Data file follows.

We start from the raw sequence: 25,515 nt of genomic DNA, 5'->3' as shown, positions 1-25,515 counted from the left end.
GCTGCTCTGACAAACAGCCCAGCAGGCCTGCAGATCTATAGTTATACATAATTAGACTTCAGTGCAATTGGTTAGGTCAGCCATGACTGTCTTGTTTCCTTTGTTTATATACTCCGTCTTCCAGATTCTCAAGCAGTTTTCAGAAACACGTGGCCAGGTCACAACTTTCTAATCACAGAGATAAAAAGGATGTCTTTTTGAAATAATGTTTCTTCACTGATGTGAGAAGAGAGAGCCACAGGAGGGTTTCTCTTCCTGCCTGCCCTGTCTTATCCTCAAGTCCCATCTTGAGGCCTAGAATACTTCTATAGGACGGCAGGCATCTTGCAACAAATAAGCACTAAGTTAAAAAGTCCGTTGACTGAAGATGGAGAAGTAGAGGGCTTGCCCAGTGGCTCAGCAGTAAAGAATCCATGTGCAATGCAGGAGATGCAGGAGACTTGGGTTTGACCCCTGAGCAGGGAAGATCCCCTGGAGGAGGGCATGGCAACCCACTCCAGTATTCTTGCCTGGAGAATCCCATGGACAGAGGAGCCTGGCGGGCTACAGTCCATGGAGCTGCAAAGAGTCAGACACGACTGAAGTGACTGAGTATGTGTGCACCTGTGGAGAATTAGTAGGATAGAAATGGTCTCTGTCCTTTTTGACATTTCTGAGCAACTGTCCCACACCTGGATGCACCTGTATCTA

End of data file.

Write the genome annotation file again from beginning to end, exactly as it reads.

We start from the raw sequence: 25,515 nt of genomic DNA, 5'->3' as shown, positions 1-25,515 counted from the left end.
GCTGCTCTGACAAACAGCCCAGCAGGCCTGCAGATCTATAGTTATACATAATTAGACTTCAGTGCAATTGGTTAGGTCAGCCATGACTGTCTTGTTTCCTTTGTTTATATACTCCGTCTTCCAGATTCTCAAGCAGTTTTCAGAAACACGTGGCCAGGTCACAACTTTCTAATCACAGAGATAAAAAGGATGTCTTTTTGAAATAATGTTTCTTCACTGATGTGAGAAGAGAGAGCCACAGGAGGGTTTCTCTTCCTGCCTGCCCTGTCTTATCCTCAAGTCCCATCTTGAGGCCTAGAATACTTCTATAGGACGGCAGGCATCTTGCAACAAATAAGCACTAAGTTAAAAAGTCCGTTGACTGAAGATGGAGAAGTAGAGGGCTTGCCCAGTGGCTCAGCAGTAAAGAATCCATGTGCAATGCAGGAGATGCAGGAGACTTGGGTTTGACCCCTGAGCAGGGAAGATCCCCTGGAGGAGGGCATGGCAACCCACTCCAGTATTCTTGCCTGGAGAATCCCATGGACAGAGGAGCCTGGCGGGCTACAGTCCATGGAGCTGCAAAGAGTCAGACACGACTGAAGTGACTGAGTATGTGTGCACCTGTGGAGAATTAGTAGGATAGAAATGGTCTCTGTCCTTTTTGACATTTCTGAGCAACTGTCCCACACCTGGATGCACCTGTATCTA